Therein lies the largest problem/complaint. A Hollywood (Pixar) studio=/=Andy's room, which for some inexplicable reason is in a studio warehouse. It'd be like (I know there's not space to do it) putting Indy into the Space Mountain building: a thematic mess. As others have pointed out, the giant toys on the outside are a HUGE disconnect for the ride. If there were no giant toys, it'd be easier to buy being shrunk down to a toy. Heck, there could be an area of the queue just for that (there might be....don't shoot me). But the big toys on the outside don't come across as markers for "Hey, this is a Toy Story building," but rather to aid in a sense of scale. I think when that mixes with whatever other Pixar attractions are in the area, there's going to be trouble. It'd be like having a land with Indy, BTMR, Pooh, and Astro Orbitors all in one. A midway doesn't really fit a studio. A bedroom doesn't really fit a studio. I almost want to give credit to WDI for coming up with a semi-plausible idea of how the ride makes sense outside of Paradise Pier, but in my opinion, they failed. That's not saying the ride isn't good or that the queue doesn't look good. It's all about theme and consistency.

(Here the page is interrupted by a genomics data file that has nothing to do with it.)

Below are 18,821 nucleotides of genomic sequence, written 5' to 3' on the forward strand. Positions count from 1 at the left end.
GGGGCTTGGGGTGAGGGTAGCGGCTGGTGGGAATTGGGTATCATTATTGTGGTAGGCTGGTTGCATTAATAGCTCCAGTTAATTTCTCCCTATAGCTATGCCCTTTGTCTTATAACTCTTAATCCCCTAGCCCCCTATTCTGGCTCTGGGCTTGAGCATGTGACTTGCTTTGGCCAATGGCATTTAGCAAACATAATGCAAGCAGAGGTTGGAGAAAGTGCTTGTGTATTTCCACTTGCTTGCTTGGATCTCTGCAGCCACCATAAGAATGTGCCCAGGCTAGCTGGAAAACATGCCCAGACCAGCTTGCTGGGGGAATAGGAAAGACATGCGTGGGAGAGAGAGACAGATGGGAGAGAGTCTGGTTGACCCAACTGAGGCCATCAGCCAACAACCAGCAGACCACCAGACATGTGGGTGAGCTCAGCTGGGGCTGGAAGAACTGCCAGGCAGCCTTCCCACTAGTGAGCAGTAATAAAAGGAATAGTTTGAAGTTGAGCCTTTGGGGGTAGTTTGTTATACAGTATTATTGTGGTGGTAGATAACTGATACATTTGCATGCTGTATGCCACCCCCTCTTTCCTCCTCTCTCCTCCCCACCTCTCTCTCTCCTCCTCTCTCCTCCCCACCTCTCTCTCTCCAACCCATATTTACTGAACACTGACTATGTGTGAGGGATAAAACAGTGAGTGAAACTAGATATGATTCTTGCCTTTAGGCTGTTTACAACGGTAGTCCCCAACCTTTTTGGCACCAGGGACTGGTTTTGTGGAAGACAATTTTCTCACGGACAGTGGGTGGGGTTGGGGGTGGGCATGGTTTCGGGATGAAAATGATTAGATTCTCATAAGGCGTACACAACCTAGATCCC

What I would have preferred, if they wanted to shoehorn the attraction in so much, is to spend a few million (or ten or however much) to make the ride appropriate for DHS. Instead of playing midway games, why can't the toys be making their own movie? You could have self-reflexive references (could be a bad idea) coming from everywhere, and it fits a lot better. Each game could be a different aspect of production...The potato-head animatronic could be the director. I would also have a part of the queue (and the exit) where it is CLEAR that you are in fact "shrinking." Heck, they could make it part of the ride with the set-up being going on a Pixar tour when one of the animators unveils his newest, crazy idea to take you into the world of Toy Story (perhaps getting digitized?) This would:
    1) Make it fit with DHS
    2) Provide a learning experience that fits with the park
    3) Still maintain a similar ride experience while providing an externally and internally consistent theme and even story because WDI is so dead set on everything having an actual story.

    As for that: Expedition Everest...no real story. Test Track...no real story Laugh Floor and Turtle Talk (from what I can tell)...no real story. Soarin'...no real, explicit story (more of an experience ;-)). Etc., etc., etc.

    As for DCA, although I hate to say this, the others that have been saying that you don't need to theme or story up a ride about playing midway games that is thematically placed on a pier. The toys are a questionable aspect, but it's like midway funhouses.

    Although an attraction that executes a well-themed queue is important, I'd personally rather have an attraction that fits where its located. Naturally, both would be optimal (Expedition Everest...cough cough), but I don't think a queue, no matter how well themed, can save an attraction that doesn't fit. Think back to my Indiana Jones in Tomorrowland example.